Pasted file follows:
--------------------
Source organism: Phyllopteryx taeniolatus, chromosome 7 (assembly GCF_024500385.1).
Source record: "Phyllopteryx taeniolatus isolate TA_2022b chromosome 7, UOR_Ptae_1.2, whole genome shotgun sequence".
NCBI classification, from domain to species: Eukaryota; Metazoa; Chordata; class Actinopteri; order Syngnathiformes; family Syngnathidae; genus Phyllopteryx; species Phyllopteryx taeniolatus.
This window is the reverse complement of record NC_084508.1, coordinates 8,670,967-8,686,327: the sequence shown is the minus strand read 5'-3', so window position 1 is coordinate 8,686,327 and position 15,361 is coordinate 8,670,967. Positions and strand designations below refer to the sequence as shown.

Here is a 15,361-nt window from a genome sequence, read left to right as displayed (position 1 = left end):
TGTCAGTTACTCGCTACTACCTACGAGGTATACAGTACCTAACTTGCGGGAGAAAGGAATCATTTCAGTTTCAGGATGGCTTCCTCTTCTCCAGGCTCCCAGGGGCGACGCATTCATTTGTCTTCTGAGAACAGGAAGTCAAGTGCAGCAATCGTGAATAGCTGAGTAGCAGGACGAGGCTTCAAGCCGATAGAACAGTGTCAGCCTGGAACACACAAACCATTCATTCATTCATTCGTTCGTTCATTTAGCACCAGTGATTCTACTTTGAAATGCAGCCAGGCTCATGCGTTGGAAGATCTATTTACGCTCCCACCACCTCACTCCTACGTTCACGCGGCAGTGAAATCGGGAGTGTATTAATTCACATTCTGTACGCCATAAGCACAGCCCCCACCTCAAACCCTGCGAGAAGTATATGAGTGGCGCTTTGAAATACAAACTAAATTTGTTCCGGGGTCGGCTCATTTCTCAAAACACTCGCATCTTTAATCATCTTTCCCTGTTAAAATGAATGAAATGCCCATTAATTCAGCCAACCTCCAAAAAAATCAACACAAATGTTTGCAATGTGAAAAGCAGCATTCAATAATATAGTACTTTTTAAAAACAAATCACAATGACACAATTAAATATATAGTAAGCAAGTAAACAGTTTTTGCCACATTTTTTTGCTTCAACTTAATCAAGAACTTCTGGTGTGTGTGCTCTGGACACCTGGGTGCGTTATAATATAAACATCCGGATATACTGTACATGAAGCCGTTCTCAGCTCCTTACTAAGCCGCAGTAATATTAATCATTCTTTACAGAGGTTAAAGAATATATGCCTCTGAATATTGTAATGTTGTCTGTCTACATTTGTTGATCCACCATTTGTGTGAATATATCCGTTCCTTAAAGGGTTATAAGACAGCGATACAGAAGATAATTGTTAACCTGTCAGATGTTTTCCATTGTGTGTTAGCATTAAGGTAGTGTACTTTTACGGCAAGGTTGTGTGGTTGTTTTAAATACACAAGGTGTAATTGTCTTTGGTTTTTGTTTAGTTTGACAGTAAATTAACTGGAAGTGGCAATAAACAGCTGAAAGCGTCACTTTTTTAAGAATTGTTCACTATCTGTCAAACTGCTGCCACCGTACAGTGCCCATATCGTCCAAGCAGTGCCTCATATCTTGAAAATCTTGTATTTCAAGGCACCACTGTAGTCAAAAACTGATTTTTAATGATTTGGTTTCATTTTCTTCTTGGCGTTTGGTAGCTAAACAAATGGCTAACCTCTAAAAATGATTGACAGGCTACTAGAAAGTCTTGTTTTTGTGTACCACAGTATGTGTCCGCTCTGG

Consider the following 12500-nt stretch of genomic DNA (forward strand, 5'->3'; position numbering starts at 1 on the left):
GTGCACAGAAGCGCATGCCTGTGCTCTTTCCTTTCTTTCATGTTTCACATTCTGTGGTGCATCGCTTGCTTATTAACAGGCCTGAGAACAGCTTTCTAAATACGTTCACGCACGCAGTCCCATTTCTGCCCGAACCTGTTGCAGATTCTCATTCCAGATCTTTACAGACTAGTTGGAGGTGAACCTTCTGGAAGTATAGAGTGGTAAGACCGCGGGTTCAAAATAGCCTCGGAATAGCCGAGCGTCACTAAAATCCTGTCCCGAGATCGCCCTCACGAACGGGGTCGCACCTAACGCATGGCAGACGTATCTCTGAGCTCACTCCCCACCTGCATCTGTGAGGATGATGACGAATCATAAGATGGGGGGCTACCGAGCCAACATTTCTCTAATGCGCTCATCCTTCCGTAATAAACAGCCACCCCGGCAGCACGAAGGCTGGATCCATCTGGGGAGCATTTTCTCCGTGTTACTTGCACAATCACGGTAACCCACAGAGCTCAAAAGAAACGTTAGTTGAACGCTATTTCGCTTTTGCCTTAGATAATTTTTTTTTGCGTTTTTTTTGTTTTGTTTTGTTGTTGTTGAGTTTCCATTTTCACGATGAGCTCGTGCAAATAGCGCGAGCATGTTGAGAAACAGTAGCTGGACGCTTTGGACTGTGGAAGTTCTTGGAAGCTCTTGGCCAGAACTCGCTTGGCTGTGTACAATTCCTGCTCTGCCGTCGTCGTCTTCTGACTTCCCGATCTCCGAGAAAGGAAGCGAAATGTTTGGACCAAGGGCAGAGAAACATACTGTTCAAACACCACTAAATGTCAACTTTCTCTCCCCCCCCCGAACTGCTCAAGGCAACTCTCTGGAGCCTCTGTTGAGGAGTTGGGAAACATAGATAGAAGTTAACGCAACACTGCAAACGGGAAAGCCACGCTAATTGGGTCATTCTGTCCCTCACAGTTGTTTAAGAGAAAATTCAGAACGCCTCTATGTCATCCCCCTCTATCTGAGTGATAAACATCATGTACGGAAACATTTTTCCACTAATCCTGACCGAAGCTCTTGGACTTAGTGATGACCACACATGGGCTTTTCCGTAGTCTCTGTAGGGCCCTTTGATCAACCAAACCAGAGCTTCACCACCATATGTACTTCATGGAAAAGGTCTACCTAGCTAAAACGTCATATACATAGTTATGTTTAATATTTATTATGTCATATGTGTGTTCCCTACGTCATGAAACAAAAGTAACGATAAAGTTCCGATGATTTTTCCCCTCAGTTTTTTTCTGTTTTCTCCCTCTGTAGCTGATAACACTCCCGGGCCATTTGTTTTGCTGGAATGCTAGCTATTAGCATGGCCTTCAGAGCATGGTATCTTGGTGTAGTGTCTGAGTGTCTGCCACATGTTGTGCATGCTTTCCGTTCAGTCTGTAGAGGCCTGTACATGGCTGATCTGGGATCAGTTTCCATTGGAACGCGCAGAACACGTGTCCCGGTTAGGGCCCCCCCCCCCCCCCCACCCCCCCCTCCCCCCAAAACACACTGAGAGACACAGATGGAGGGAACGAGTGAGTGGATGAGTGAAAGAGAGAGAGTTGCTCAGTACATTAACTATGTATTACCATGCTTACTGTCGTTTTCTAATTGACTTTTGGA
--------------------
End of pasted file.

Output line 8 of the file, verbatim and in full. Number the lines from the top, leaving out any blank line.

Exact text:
GTGCACAGAAGCGCATGCCTGTGCTCTTTCCTTTCTTTCATGTTTCACATTCTGTGGTGCATCGCTTGCTTATTAACAGGCCTGAGAACAGCTTTCTAAATACGTTCACGCACGCAGTCCCATTTCTGCCCGAACCTGTTGCAGATTCTCATTCCAGATCTTTACAGACTAGTTGGAGGTGAACCTTCTGGAAGTATAGAGTGGTAAGACCGCGGGTTCAAAATAGCCTCGGAATAGCCGAGCGTCACTAAAATCCTGTCCCGAGATCGCCCTCACGAACGGGGTCGCACCTAACGCATGGCAGACGTATCTCTGAGCTCACTCCCCACCTGCATCTGTGAGGATGATGACGAATCATAAGATGGGGGGCTACCGAGCCAACATTTCTCTAATGCGCTCATCCTTCCGTAATAAACAGCCACCCCGGCAGCACGAAGGCTGGATCCATCTGGGGAGCATTTTCTCCGTGTTACTTGCACAATCACGGTAACCCACAGAGCTCAAAAGAAACGTTAGTTGAACGCTATTTCGCTTTTGCCTTAGATAATTTTTTTTTGCGTTTTTTTTGTTTTGTTTTGTTGTTGTTGAGTTTCCATTTTCACGATGAGCTCGTGCAAATAGCGCGAGCATGTTGAGAAACAGTAGCTGGACGCTTTGGACTGTGGAAGTTCTTGGAAGCTCTTGGCCAGAACTCGCTTGGCTGTGTACAATTCCTGCTCTGCCGTCGTCGTCTTCTGACTTCCCGATCTCCGAGAAAGGAAGCGAAATGTTTGGACCAAGGGCAGAGAAACATACTGTTCAAACACCACTAAATGTCAACTTTCTCTCCCCCCCCCGAACTGCTCAAGGCAACTCTCTGGAGCCTCTGTTGAGGAGTTGGGAAACATAGATAGAAGTTAACGCAACACTGCAAACGGGAAAGCCACGCTAATTGGGTCATTCTGTCCCTCACAGTTGTTTAAGAGAAAATTCAGAACGCCTCTATGTCATCCCCCTCTATCTGAGTGATAAACATCATGTACGGAAACATTTTTCCACTAATCCTGACCGAAGCTCTTGGACTTAGTGATGACCACACATGGGCTTTTCCGTAGTCTCTGTAGGGCCCTTTGATCAACCAAACCAGAGCTTCACCACCATATGTACTTCATGGAAAAGGTCTACCTAGCTAAAACGTCATATACATAGTTATGTTTAATATTTATTATGTCATATGTGTGTTCCCTACGTCATGAAACAAAAGTAACGATAAAGTTCCGATGATTTTTCCCCTCAGTTTTTTTCTGTTTTCTCCCTCTGTAGCTGATAACACTCCCGGGCCATTTGTTTTGCTGGAATGCTAGCTATTAGCATGGCCTTCAGAGCATGGTATCTTGGTGTAGTGTCTGAGTGTCTGCCACATGTTGTGCATGCTTTCCGTTCAGTCTGTAGAGGCCTGTACATGGCTGATCTGGGATCAGTTTCCATTGGAACGCGCAGAACACGTGTCCCGGTTAGGGCCCCCCCCCCCCCCCCACCCCCCCCTCCCCCCAAAACACACTGAGAGACACAGATGGAGGGAACGAGTGAGTGGATGAGTGAAAGAGAGAGAGTTGCTCAGTACATTAACTATGTATTACCATGCTTACTGTCGTTTTCTAATTGACTTTTGGA